David P. Redlawsk: I Like Partisanship in American Politics
[David P. Redlawsk is Associate Professor of Political Science at the University of Iowa and Director of the University of Iowa Hawkeye Poll.]
This isn’t a popular position, but I am all in favor of partisanship.
I know, the prevailing zeitgeist is that we are moving into an Obama-led post partisan world. We saw some of it here in Iowa, back in the now distant days of the Obama Iowa Caucus campaign. Part of the secret of Obama’s win in Iowa was that he reached out beyond the tradition party based lists of “likely Iowa Caucus goers,” and invited both independents, and Republicans to caucus for him. At least some part of the significant increase in Democratic voter registration in Iowa in 2008 is attributable to Republicans who reregistered on Caucus night so they could attend their local Democratic caucus. After that time Obama’s campaign rhetoric – even in the primaries – continued to include a call to put aside partisanship and to come together for the greater good.
Who can resist this siren call? What could be better than coming together to work in concert to address our country’s challenges? And so I feel a bit curmudgeonly in saying that I remain proud to be a partisan, proud to support a point of view that I think is the right one, the one that will lead to a better tomorrow for our nation.
And this, it seems to me, is the problem with “post-partisanship”: the reality is that there are, in fact, two diametrically opposed perspectives on what it takes to make “progress” towards a “good life” for all Americans.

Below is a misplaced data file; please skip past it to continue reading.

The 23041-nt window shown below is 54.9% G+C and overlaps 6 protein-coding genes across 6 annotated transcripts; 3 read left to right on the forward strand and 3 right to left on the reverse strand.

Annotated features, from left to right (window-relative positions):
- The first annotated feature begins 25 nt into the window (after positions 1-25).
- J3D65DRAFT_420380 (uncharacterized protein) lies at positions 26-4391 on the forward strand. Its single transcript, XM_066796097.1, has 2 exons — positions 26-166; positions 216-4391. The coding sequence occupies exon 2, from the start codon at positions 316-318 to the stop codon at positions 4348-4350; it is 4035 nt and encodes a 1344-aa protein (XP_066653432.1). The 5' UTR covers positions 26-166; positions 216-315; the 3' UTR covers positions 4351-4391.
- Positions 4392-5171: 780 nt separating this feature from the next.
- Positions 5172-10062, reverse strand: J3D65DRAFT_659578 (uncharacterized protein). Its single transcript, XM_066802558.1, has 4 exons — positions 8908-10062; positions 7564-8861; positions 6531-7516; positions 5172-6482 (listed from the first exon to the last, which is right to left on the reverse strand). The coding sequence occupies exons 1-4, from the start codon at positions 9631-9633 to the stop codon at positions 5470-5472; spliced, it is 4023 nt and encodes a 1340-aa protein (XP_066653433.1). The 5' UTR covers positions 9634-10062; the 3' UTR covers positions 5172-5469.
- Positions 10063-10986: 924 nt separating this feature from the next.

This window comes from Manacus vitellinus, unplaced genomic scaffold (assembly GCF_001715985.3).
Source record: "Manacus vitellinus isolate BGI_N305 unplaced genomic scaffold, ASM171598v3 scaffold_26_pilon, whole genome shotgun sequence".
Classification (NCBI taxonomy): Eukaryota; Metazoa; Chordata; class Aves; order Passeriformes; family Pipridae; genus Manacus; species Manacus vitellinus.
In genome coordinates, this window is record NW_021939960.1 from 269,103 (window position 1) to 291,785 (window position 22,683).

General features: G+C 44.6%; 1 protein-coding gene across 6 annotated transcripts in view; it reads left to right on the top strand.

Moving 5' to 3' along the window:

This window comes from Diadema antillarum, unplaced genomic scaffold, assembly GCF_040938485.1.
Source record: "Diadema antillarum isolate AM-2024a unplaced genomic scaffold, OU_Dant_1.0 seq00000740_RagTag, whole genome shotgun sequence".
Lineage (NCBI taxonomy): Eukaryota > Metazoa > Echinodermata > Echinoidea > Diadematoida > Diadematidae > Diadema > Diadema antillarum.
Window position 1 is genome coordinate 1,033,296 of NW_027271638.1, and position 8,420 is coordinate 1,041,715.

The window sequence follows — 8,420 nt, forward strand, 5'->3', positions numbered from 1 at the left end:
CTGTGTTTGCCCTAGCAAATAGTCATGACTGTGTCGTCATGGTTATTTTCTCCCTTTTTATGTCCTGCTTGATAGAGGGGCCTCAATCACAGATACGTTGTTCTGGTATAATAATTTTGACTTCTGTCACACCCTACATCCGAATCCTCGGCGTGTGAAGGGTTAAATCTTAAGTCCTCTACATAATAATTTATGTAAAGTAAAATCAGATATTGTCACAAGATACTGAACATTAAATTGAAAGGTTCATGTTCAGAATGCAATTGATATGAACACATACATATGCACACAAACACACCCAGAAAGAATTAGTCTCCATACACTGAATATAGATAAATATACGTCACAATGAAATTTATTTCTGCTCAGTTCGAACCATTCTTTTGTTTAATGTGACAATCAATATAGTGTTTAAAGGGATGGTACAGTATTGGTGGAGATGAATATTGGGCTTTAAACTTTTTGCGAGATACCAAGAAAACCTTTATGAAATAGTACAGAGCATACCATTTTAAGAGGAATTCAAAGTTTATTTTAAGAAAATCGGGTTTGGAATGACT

On one side – the one opposite of my position – is the belief that rampant individualism, looking out for ourselves, and letting the chips fall where they may is the answer, that somehow the invisible hand of an unfettered marketplace will lead society to the good life. Never mind that many individuals for significant systemic reasons cannot actually fulfill this individualist American dream.
To my view, the serious irony in this position of individualism is that many individuals cannot make it through little fault of their own, yet it is argued that society (the group!) is better off if these individuals are left on their own to sink or swim.
On the other side – the one I subscribe to – government exists for the good, to help offset the inequities of a free market and of human greed, which have become quite clear over the past year. Government makes mistakes, of course, since it is a human institution, but its role in society is at least in part to ensure that individuals do not fall through the cracks. Obviously I am vastly oversimplifying both positions, and there are people who claim they can blend the “best” of both worlds. Moreover, there are good, principled people on both sides of this divide.
Basic positions irreconcilable.
For the most part I believe these basic positions are irreconcilable. They go back a long way in American history, and our two major political parties have always been structured more or less around the basic question of whether government is a force for good or a force for bad. How do you cross a divide like this?
I give great credit to Obama for trying, and I do believe the American public as a whole actually believes that government plays an important and valuable role in society. But at the level of political elites – not just in Washington, but throughout the country – the incentive structure is not in favor of bi- or post-partisanship. Those who are motivated to run for office, who represent a tiny portion of the American public, will always be more intense in their preferences, more focused on their ideologies, and more committed to seeing their own ideological vision come to fruition than the public overall. Moreover, on a practical level, given my own preferences, it seems that political “compromise” and “bi-partisanship” usually means Democratic principles are compromised to move closer to Republican positions, rather than the other way around.